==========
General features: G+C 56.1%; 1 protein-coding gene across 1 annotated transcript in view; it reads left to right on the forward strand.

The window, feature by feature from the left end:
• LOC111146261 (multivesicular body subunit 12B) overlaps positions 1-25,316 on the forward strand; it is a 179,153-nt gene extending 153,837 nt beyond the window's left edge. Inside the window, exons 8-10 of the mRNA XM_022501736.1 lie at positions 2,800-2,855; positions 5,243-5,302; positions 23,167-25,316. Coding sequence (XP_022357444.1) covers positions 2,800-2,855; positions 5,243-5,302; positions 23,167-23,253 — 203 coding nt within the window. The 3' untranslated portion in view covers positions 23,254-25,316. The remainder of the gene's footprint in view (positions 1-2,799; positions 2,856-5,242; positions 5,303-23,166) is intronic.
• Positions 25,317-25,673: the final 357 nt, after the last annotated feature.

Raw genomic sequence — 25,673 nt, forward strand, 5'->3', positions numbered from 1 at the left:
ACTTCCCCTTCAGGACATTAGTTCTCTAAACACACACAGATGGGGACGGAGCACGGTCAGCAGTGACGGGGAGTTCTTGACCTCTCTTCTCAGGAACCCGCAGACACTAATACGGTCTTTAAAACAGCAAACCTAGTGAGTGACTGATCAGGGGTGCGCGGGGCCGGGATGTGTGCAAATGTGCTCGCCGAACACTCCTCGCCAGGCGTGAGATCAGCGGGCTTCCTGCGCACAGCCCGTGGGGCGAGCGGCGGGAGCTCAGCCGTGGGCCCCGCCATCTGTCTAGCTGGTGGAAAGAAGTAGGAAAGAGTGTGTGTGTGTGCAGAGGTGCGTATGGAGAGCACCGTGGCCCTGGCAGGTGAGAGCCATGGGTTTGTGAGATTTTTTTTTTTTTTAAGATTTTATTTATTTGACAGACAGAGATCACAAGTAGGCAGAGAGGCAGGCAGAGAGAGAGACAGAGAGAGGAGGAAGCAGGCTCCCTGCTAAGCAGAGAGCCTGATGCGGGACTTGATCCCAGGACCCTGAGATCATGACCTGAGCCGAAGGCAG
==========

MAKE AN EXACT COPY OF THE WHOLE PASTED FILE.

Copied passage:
General features: G+C 56.1%; 1 protein-coding gene across 1 annotated transcript in view; it reads left to right on the forward strand.

The window, feature by feature from the left end:
• LOC111146261 (multivesicular body subunit 12B) overlaps positions 1-25,316 on the forward strand; it is a 179,153-nt gene extending 153,837 nt beyond the window's left edge. Inside the window, exons 8-10 of the mRNA XM_022501736.1 lie at positions 2,800-2,855; positions 5,243-5,302; positions 23,167-25,316. Coding sequence (XP_022357444.1) covers positions 2,800-2,855; positions 5,243-5,302; positions 23,167-23,253 — 203 coding nt within the window. The 3' untranslated portion in view covers positions 23,254-25,316. The remainder of the gene's footprint in view (positions 1-2,799; positions 2,856-5,242; positions 5,303-23,166) is intronic.
• Positions 25,317-25,673: the final 357 nt, after the last annotated feature.

Raw genomic sequence — 25,673 nt, forward strand, 5'->3', positions numbered from 1 at the left:
ACTTCCCCTTCAGGACATTAGTTCTCTAAACACACACAGATGGGGACGGAGCACGGTCAGCAGTGACGGGGAGTTCTTGACCTCTCTTCTCAGGAACCCGCAGACACTAATACGGTCTTTAAAACAGCAAACCTAGTGAGTGACTGATCAGGGGTGCGCGGGGCCGGGATGTGTGCAAATGTGCTCGCCGAACACTCCTCGCCAGGCGTGAGATCAGCGGGCTTCCTGCGCACAGCCCGTGGGGCGAGCGGCGGGAGCTCAGCCGTGGGCCCCGCCATCTGTCTAGCTGGTGGAAAGAAGTAGGAAAGAGTGTGTGTGTGTGCAGAGGTGCGTATGGAGAGCACCGTGGCCCTGGCAGGTGAGAGCCATGGGTTTGTGAGATTTTTTTTTTTTTTAAGATTTTATTTATTTGACAGACAGAGATCACAAGTAGGCAGAGAGGCAGGCAGAGAGAGAGACAGAGAGAGGAGGAAGCAGGCTCCCTGCTAAGCAGAGAGCCTGATGCGGGACTTGATCCCAGGACCCTGAGATCATGACCTGAGCCGAAGGCAG